Passion, Spain / 熱情‧西班牙


Summer break is drawing to an end. My summer trip was over a long time ago, and travelers around me have all returned from long journeys to remote countries. Patty asked me, “Where will you go for next trip?” Though I don’t have any plan for the coming year, still, I can travel in more creative forms. For example, I just finished a book on North Europe and came back from an exhibition on Hans Christian Andersen. I wasn’t in that part of the world physically, but “my visit” couldn’t feel more real. After I conquered the spatial boundaries, time no longer posed any obstacle for me. I look back on my trip to Spain last year. When I read the past record, I am immediately transported to those wonderful moments.


I shared this series with some friends back in April, but there must be those who’d like to get away but can’t afford the luxury for the time being. Why don’t you put aside your work and go on a ten-minute trip?

My travel route: Barcelona to Valencia to Granada to Ronda to Sevilla to Cordoba to Madrid

Sunday, August 15, 2010

Insomnia / 睡不著

Insomnia by Elizabeth Bishop

The moon in the bureau mirror
looks out a million miles
(and perhaps with pride, at herself,
but she never, never smiles)
far and away beyond sleep, or
perhaps she’s a daytime sleeper.

By the Universe deserted,
she’d tell it to go to hell,
and she’d find a body of water,
or a mirror, on which to dwell.
So wrap up care in a cobweb
and drop it down the well

into that world inverted
where left is always right
where the shadows are really the body,
where we stay awake all night,
where the heavens are shallow as the sea
is now deep, and you love me.

The reason for insomnia should be the inversion of “you love me.” It’s actually “I love you.”

睡不著 伊莉莎白畢夏普





Friday, August 13, 2010

So mesmerizing is … / ‧‧‧無限好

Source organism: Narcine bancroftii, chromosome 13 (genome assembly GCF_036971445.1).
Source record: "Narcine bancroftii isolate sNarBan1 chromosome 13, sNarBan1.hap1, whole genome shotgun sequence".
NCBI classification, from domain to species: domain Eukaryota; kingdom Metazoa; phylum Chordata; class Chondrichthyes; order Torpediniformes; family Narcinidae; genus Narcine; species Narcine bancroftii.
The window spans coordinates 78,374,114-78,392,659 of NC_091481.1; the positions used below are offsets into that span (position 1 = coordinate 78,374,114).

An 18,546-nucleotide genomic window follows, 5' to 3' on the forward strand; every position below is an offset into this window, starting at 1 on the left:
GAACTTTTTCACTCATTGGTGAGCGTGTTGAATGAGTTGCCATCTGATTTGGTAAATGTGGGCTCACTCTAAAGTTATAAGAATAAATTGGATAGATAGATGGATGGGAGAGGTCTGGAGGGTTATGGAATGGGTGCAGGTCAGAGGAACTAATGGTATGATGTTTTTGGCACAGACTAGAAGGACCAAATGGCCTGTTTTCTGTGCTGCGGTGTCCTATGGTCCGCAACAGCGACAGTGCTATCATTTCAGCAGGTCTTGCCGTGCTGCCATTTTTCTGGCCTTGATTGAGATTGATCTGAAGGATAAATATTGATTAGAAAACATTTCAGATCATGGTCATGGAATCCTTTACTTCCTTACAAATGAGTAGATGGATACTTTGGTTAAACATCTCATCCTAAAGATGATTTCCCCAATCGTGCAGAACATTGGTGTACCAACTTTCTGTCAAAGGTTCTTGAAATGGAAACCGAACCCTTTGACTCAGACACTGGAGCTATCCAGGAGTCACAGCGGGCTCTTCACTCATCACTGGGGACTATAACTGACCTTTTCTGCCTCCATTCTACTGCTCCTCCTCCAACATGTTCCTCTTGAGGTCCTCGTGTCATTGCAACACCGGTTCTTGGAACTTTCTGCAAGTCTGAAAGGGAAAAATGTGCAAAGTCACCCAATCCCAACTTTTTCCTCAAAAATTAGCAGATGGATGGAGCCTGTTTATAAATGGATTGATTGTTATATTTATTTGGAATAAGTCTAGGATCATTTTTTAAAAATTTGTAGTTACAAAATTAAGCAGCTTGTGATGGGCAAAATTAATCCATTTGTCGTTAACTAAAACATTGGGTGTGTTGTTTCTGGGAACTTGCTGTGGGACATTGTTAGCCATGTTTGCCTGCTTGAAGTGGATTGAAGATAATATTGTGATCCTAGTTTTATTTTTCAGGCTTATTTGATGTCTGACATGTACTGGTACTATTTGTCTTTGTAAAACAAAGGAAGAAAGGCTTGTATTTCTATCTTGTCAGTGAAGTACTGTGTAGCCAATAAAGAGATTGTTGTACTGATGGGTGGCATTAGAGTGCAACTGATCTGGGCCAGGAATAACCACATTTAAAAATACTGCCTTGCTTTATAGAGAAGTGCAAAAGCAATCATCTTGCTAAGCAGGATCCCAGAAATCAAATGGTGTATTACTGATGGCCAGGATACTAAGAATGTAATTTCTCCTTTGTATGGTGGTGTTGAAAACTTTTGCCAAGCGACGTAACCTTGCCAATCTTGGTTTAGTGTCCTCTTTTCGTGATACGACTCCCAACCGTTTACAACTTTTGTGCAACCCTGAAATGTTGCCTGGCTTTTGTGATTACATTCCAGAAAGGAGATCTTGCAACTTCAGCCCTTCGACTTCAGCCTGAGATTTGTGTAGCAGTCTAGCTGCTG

It might be our short outing to Tamsui in early July. The entrancing sunset has stayed in my mind since then. Or it might be the trip to China soon afterwards. Lately, I’ve been obsessing about Bishop’s verse: And have we room, for one more folded sunset, still quite warm? from the poem Questions of Travel.


Aug. 12, 2010


After the showers in the sultry afternoon, the sky cleared up with a transparent kind of beauty. We raced on the highway like a small car in a gigantic oil painting of nature in which the sunset beamed with fire-red glow. We weren’t going on any thrilling night adventure, but it was no less than a trip. I felt as much excitement and anticipation about what we were going to see.


It was already dark by the time we reached another city. Fortunately, we made it to the visit hours of the newborn wards. I got to meet you though you weigh only 2100 gram, living in the incubator, breathing kind of unsteadily. Something stirred in me when I saw your tiny body, big nose, slender fingers, and semi-transparent toes. And I kind of felt like crying seeing your fatigued mom and her struggles along the way.


Bishop’s question comes back to me. Yes, I always have room for one more folded sunset. Moreover, I am going to give you the sunset of your birthday as my present of our first encounter. We both have a long way to go, and the sunset is not the end.